I'm not going to go so far as to say it made me a Fantastic Four fan, but there for a short while, I totally got it.  It passed after a half-dozen issues, but this issue's tale of demoralizing defeat gave me enough of a starting point that I was able to enjoy what comes next as Reed once again fights through the depression and anxiety of being helpless and figures out a way to come back out on top. . .then moves on to the next challenges with his family and friends at his side.
I'd say that's a job well done on the story side of things.  
But in comics, the story is only half of the equation.  Let's take a look at the art. . .
I admitted in that same Retro Review of Fantastic Four #50 (that I've mentioned several times now, sorry to keep bringing it up)  that I've never really liked Jack Kirby's art much.  I realize that Kirby stands SO tall in the minds of many comic fans that ANY criticism is pretty much ignored. . .no matter how honest it may be.  And so it won't matter to a lot of people that in MY extremely humble opinion, I find most of Kirby's art that I've seen to be pretty basic compared to some other Silver/Bronze Age artists when you take a good hard look at it.  It's a sort of unpopular opinion, but please don't hurt me.
While Longbox Junk isn't a comic idol worship blog, neither is it the place to try and topple said comic idols from their well-deserved pedestals.  At Longbox Junk, EVERY comic deserves a fair chance, whether it costs a buck from the bargain bin or it's a slabbed and graded "collectible".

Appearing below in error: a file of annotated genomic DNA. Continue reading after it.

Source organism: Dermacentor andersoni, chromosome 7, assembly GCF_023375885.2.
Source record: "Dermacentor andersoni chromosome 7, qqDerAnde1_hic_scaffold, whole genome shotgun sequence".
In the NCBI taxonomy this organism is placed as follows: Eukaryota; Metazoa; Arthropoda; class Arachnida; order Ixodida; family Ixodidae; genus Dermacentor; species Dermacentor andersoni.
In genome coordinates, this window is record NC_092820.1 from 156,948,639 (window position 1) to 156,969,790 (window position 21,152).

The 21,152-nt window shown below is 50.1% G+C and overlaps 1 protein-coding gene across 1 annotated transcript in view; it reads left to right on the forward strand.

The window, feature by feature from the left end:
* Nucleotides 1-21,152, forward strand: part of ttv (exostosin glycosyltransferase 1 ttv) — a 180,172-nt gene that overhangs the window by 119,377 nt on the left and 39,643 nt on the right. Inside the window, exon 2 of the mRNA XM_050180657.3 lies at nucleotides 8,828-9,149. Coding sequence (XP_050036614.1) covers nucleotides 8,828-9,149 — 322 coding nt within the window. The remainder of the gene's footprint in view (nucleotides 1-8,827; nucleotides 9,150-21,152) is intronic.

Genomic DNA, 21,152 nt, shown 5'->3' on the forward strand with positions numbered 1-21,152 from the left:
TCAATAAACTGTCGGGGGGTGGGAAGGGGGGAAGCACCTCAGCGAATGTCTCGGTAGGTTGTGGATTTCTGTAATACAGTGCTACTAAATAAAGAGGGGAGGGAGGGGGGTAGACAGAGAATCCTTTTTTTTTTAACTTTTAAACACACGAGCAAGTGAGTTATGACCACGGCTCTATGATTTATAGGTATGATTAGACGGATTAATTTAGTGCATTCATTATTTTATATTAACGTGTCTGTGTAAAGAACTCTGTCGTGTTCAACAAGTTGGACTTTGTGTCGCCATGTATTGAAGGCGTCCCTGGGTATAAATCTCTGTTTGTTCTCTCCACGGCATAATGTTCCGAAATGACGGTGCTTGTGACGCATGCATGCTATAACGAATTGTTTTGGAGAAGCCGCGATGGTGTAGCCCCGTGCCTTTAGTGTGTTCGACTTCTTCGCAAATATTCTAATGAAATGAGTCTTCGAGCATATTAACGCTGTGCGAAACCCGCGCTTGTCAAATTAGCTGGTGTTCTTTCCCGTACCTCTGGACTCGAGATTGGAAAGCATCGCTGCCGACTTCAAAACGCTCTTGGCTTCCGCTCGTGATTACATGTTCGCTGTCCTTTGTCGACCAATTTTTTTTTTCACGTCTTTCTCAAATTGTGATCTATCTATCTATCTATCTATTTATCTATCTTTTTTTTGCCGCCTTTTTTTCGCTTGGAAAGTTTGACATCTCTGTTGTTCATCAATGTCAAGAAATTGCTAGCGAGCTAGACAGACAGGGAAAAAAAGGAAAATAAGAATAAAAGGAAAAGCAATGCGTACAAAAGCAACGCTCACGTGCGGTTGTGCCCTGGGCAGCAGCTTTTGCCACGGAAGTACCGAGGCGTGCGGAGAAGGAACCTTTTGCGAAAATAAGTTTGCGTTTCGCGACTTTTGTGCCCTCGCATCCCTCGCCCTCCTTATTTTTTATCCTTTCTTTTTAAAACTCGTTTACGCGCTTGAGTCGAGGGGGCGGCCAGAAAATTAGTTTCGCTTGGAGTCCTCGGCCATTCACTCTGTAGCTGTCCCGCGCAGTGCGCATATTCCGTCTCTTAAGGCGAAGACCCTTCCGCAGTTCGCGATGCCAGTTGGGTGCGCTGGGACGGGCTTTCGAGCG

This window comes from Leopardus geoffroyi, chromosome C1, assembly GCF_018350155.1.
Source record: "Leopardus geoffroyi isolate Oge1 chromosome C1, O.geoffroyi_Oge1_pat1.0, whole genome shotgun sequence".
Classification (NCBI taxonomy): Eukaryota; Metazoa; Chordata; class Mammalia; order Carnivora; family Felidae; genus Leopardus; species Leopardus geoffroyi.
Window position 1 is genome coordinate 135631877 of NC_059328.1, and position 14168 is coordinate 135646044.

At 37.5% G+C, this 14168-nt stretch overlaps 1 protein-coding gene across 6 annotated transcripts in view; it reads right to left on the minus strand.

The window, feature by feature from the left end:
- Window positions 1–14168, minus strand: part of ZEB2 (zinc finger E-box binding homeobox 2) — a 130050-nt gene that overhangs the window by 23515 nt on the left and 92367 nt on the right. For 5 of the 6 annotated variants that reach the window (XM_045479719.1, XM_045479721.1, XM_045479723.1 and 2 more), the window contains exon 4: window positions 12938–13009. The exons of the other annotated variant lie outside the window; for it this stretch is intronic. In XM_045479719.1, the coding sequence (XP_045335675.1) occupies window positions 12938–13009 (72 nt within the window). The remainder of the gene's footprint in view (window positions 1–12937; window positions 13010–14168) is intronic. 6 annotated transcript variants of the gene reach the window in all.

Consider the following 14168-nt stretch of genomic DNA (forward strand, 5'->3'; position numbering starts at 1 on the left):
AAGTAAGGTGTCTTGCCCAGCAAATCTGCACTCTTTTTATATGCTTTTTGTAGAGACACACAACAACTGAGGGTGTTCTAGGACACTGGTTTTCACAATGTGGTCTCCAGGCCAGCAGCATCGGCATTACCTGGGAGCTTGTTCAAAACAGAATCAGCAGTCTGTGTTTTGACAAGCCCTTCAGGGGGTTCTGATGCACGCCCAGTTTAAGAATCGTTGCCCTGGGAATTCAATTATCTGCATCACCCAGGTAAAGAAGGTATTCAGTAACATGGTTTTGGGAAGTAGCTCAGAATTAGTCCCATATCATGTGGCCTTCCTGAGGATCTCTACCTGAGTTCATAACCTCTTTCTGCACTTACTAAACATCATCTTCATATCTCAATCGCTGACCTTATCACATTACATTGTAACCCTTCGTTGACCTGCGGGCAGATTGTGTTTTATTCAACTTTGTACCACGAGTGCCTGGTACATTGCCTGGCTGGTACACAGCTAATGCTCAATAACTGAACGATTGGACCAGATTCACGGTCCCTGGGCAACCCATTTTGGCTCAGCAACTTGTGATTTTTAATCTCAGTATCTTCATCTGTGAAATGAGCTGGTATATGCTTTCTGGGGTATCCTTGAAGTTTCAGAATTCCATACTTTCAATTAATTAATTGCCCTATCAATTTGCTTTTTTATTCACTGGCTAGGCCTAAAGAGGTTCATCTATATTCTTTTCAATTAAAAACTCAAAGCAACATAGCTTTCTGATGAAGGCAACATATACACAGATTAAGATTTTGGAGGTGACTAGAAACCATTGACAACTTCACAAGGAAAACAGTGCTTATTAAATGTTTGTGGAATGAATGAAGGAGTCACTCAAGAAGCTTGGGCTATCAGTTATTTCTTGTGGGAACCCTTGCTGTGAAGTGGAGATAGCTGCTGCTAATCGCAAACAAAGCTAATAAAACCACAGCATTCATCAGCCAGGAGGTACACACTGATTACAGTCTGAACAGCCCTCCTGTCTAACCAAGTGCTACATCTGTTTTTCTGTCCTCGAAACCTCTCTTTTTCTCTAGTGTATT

So taking a fair look at this comic, I'd say that Kirby's art holds up its end of the bargain and more! 
 Most of my comics with Kirby art are actually from the 70's when I've been told he was on a bit of a decline . .this is only the third comic from the 60's I have with Kirby art and I can definitely tell the difference.  Where Kirby's later Bronze Age efforts seem lazy, here his art crackles with energy and motion!  
Thanks to Kirby's simple, clean lines and sparse backgrounds, the characters practically leap off the page and right into your face as you read this comic, especially in the action scenes.  I have to give some credit due to the extremely sharp inking of Joe Sinnott and the glorious colors by Stan Goldberg as well. . .even though I AM looking at a modern digitally-recolored version on a computer monitor, so I can't speak for the actual coloring on my slabbed-up copy.  Still. . .a big round of applause for the whole art team on this comic!
From the eye-catching cover to the final cliffhanger, this is one great-looking comic!  Between this issue and #50, I can certainly catch a little glimpse of why Kirby is held in such high regard.  I'm still not a fan of his later work, mind you, but THIS is some good stuff!
What we have here is a perfect storm of writing and art delivering an unusual story that makes the reader want more.  Stan Lee throws down some trademark Mighty Marvel bombast that makes even a tale of superheroes taking a beating great.  Jack Kirby ups the ante with artwork that practically jumps off the page.  In this issue alone it's easy to see why the Stan Lee/ Jack Kirby combination has gone down in comic history as one of the greatest creative teams.
I said above that Longbox Junk isn't in the business of comic idol worship, but Lee and Kirby deserve a well-earned round of applause from me for hooking me in to the story of a superhero team I don't even particularly like, and doing it with a tale of them getting a solid beatdown!
Overall, I have to say that this has been one of the best Silver Age comics I've read in quite a while and I give it two thumbs-up and a Longbox Junk seal of approval.  It might be a little pricey to find the original in decent shape, but I see it's been collected, reprinted, and available online, so check it out!
Up Next. . .
Another Longbox Junk Retro Review!
But which one is the question. . .
Phantom Stranger? Black Lightning? Savage She-Hulk? The Shadow? Iron Man?  SO MANY MORE! I might just have to roll a die or something.  In any case. . .